Iraqi Christians gather near Mosul in church damaged by Isis
Faithful celebrate Easter for first time since 2014 to mark revival of ‘Christians in Iraq’
Christians celebrate Mass in Mar Gewargis (St George) Chaldean Catholic church, which was damaged by Islamic State militants, in the town of Tel Esqof, Iraq. Photograph: Reuters
Christians celebrate Mass in Mar Gewargis (St George) Chaldean Catholic church, which was damaged by Islamic State militants, in the town of Tel Esqof, Iraq, on Easter Sunday. Photograph: Reuters
A priest leads the Easter Mass in Mar Gewargis (St George) Chaldean Catholic church, which was damaged by Islamic State militants, in the town of Tel Esqof, Iraq. Photograph: Reuters
Hundreds of Iraqi Christians gathered on Sunday in a church damaged by Islamic State north of Mosul, celebrating Easter there for the first time since 2014.
“God willing, the celebration of the resurrection of Christ will also mark the return and rising-up of the Christians in Iraq,” said Kyriacos Isho (75) who was accompanied by his 12 children and grandchildren at Mar Gewargis (St George) Chaldean Catholic church in Tel Esqof.
Tel Esqof, or Bishop’s Hill in Arabic, did not sustain the same amount of damage as other Christian towns overrun by the militants three years ago in the plain of Nineveh.
Kurdish Peshmerga fighters dislodged the hardline Sunni militants from Tel Esqof just a week after it had fallen, in August 2014. On Sunday, they stood guard around the church.
The militants had smashed the church’s windows, though a new cross has now been put up in place of the one the militants took down.
A fresh breeze on Sunday cooled the white chapel as the choir sang hymns in Chaldean, a language close to the Amaraic spoken by Jesus.
The mass ended with a festive distribution of soft drinks and coloured eggs in the inner courtyard by a French group, SOS Chretiens d’Orient.
Islamic State targeted all non-Sunni Muslims living under its rule and inflicted harsh punishment on Sunnis who refused to abide by its extreme interpretation of Islam.
The region’s Christians were given an ultimatum: pay a tax, convert to Islam, or die by the sword. Most of them fled to the autonomous Kurdish region, across the Zab river to the east.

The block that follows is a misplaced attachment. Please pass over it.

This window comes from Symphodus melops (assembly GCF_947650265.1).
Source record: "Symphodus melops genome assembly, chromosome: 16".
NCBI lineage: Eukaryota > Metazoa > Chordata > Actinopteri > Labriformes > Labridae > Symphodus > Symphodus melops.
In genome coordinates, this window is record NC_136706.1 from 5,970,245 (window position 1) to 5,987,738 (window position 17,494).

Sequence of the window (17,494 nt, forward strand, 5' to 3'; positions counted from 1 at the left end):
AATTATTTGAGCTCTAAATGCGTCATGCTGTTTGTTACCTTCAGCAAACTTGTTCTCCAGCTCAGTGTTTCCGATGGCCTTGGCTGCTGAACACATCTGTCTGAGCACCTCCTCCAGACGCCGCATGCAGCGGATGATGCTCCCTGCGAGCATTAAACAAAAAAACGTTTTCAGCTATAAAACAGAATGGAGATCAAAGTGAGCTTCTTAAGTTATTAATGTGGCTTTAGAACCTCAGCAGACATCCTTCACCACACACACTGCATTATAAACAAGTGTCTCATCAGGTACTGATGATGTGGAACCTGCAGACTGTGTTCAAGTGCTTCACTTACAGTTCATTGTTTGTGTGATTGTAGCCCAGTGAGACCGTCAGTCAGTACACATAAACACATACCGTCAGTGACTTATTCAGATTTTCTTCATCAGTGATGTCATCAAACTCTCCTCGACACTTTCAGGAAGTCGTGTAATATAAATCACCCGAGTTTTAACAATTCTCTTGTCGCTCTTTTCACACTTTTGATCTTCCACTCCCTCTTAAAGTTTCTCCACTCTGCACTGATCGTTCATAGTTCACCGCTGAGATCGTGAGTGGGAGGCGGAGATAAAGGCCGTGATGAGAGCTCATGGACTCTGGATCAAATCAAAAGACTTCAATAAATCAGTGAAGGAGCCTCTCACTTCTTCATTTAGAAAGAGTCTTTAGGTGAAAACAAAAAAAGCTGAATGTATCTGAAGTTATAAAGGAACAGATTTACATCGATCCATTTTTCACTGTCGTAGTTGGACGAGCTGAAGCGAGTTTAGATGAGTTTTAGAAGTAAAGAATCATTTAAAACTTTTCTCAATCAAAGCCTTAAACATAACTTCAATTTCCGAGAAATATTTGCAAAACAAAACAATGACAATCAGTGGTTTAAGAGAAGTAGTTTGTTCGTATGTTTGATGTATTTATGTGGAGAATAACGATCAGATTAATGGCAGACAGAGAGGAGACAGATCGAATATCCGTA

Not really home
More than 350 families returned to Tel Esqof which has been more secure since October, when US-backed Kurdish and Iraqi forces launched an offensive to dislodge the militants from Mosul, taking back dozens of villages and towns along the way.
For many, though, Tel Esqof is not really home, but simply a place where they feel safe in the company of relatives or friends.
Madeleine Roufael, a 70-year-old widow, is still waiting to return to Mosul, about 20km (12 miles) to the south.
“Thank God,” she repeats, grateful to be celebrating Easter once again. “God willing, we will return home.”
Six months into the Mosul offensive, the front line in the battle has moved well into the city, with Islamic State fighters surrounded in a few districts on the western side of the Tigris river.
The militants there are dug in among civilians.
Several hundred thousand people are estimated to remain in areas of the city that are still under militant control, complicating the battle plans of the Iraqi army and the US-led coalition providing air and ground support.
It was from a Mosul mosque three years ago that Islamic State leader Abu Bakr al-Baghdadi declared a “caliphate” also spanning a part of Syria.
“I wish peace for Iraq, for Syria, for Lebanon,” said Aws Hermez, the church’s deacon, referring to countries with substantial Christian communities.
“Peace for the whole world.”